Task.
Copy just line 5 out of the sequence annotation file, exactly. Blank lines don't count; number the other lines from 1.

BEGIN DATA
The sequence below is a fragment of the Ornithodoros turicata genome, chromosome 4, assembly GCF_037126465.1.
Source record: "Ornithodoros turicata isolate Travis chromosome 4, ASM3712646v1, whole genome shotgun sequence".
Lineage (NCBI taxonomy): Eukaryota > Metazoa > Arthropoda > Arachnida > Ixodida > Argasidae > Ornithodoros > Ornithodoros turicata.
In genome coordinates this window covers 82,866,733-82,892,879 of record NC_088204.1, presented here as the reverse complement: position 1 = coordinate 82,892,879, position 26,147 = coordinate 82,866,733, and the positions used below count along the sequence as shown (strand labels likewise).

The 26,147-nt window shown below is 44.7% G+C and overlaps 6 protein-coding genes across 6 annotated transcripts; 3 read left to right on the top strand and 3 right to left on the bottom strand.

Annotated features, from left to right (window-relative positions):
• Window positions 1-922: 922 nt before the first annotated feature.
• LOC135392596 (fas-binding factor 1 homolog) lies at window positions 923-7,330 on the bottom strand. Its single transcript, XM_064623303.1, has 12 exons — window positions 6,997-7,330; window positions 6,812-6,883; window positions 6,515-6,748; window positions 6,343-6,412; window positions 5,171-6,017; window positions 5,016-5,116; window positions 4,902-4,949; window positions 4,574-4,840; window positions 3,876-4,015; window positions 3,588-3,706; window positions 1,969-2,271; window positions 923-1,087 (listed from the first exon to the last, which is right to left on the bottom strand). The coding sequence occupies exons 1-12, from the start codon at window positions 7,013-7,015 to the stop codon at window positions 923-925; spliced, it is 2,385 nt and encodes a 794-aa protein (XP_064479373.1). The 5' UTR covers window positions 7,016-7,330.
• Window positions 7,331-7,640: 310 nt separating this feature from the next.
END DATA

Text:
The 26,147-nt window shown below is 44.7% G+C and overlaps 6 protein-coding genes across 6 annotated transcripts; 3 read left to right on the top strand and 3 right to left on the bottom strand.